Flush With Cash, Temasek Turns ‘Bullish on Tech’
Singapore. Temasek, Singapore’s $1.2 trillion sovereign wealth fund, may be looking to snap up stakes in technology companies, joining other big institutional investors in turning bullish on the sector’s improving outlook.
The possible shift comes as expectations of strong Asian demand and a rebound in corporate spending have boosted shares in global tech companies, driving up Intel stock by 4 percent to its highest in more than a year.
Such a move would fit Temasek’s recent portfolio shift into new sectors beyond financial companies and telecoms.
Temasek, which recently bought shares in search-engine company Yahoo, is not only looking at blue-chips, but may consider buying private companies ahead of them listing on global exchanges such as Nasdaq, said sources familiar with the plans.
The potential investments follow recent stake purchases in China’s Shanda Interactive and Blackberry-maker Research in Motion, according to filings in late February.
Late last year, Temasek pumped $242 million into buying shares in South Korean light emitting diode company Seoul Semiconductor and its affiliate.
“They are really keen to invest in technology companies that are innovative,” said a source familiar with such deals. “This also means investing at the pre-IPO stage.” The sources asked not to be identified as Temasek’s investment plans are not public.
Technology accounted for just 1 percent of Temasek’s portfolio in its past financial year, while a third of the assets were in financials and about a quarter in telecoms and media.
Other sovereign funds, except for Abu Dhabi, have smaller exposure to the technology sector.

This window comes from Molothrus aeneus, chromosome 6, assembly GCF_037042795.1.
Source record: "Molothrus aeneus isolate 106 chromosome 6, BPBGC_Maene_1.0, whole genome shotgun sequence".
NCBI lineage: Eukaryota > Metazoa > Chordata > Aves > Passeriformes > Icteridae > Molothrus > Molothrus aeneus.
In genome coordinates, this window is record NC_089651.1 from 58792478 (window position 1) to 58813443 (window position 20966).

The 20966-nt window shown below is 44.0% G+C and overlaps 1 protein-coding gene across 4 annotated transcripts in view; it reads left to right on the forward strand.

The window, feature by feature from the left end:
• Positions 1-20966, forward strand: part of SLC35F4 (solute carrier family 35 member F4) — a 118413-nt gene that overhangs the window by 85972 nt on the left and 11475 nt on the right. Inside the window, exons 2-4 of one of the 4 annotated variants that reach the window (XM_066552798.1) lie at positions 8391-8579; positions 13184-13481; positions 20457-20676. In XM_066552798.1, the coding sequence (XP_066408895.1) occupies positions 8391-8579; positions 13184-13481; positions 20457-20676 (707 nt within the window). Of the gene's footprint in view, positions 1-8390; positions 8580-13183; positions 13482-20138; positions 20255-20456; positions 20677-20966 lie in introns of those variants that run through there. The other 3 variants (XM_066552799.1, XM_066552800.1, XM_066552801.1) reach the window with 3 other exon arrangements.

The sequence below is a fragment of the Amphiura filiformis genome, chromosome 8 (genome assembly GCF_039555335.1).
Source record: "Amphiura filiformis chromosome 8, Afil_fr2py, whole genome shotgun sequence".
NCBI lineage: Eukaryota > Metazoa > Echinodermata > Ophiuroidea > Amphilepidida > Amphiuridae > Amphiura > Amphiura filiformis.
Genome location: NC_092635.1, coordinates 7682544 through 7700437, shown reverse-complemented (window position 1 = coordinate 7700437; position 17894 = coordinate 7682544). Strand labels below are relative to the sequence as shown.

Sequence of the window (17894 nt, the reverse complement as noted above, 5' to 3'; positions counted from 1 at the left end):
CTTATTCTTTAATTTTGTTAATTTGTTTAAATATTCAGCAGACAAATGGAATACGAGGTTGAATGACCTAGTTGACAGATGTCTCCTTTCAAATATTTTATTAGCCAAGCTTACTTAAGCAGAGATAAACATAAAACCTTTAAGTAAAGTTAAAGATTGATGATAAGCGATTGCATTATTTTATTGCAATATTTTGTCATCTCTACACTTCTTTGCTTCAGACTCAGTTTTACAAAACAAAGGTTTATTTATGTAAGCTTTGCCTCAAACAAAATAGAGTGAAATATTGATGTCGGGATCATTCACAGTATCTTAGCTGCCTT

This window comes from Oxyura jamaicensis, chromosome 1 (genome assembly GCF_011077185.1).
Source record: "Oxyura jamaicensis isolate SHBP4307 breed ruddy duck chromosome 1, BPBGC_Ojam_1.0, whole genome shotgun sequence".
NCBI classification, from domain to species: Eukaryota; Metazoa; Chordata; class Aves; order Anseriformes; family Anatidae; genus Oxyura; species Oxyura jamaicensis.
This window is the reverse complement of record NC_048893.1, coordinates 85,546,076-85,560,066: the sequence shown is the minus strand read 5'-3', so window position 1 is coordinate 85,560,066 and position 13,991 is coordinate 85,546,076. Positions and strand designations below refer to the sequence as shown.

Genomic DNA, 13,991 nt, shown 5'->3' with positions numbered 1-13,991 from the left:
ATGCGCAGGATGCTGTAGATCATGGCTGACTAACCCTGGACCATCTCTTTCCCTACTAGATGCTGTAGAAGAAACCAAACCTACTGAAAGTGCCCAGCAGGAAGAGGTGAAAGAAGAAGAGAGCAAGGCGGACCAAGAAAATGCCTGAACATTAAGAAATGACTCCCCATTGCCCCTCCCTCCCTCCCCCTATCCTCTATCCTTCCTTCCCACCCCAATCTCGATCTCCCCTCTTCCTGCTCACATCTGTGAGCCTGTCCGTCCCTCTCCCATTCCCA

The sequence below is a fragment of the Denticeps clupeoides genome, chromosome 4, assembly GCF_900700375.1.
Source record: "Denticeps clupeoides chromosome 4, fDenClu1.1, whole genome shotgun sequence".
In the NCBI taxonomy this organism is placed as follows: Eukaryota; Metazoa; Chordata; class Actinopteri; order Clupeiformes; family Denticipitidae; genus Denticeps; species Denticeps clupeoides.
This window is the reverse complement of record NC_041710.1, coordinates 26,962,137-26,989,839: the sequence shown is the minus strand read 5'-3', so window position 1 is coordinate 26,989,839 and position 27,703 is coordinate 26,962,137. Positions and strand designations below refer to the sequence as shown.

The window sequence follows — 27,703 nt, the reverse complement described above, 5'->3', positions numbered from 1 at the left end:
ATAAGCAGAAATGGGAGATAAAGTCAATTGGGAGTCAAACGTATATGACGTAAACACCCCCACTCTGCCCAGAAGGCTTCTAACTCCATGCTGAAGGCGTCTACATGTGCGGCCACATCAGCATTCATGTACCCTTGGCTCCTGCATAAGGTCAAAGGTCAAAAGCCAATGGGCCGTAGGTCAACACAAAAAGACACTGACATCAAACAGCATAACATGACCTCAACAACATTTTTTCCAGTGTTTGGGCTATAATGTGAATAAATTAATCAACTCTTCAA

Temasek shied away from big M&A deals in 2009, cautious after losing billions of dollars on Western banks. It has either supported its portfolio companies or bought smaller stakes in newly listed companies, mimicking the strategy of the country’s other state wealth fund, the Government of Singapore Investment Corporation. But Temasek has built up a big war chest after selling assets such as a stake in Bank of America and raising $3.9 billion through bond sales since October.
Temasek is not the only large institutional investor bullish on technology. Henderson Global Investors and Franklin Templeton are positive on the sector, which has come a long way from the dot-com bubble burst a decade ago.
“Technology has the potential to outperform in 2010,” said Stuart Gorman, Edinburgh-based director of technology equities at Henderson. “Now, 10 years post-bubble, we have a very different beast.” He said demand was improving, companies were well run, with strong balance sheets and significant revenue visibility, and valuations are attractive.
Henderson is bullish on e-commerce companies such as Amazon.com, online advertising through Google and Baidu, online entertainment and companies that would help in building enterprise infrastructure.
Temasek’s renewed interest in the sector comes after it pared down its tech holdings — mainly in the microchip industry — in recent years.
It recently sold chipmaker Chartered Semiconductor for $1.8 billion to an Abu Dhabi state fund after the loss-making company had relied on Temasek financial support for years.
Its takeover of STATS ChipPAC, just before the credit crisis erupted, is under water with shares of the chip-testing company trading 42 percent below the 1.75 Singapore dollars a share that Temasek paid.
However, valuations could still attract funds such as Temasek and other strategic investors into tech blue-chips.
“We’re paying much the same price for Microsoft today as at the peak of the tech bubble 10 years ago,” said Peter Wilmshurst, a portfolio manager at Franklin Templeton, noting Microsoft has grown rapidly but still has a price-to-earnings ratio in the teens.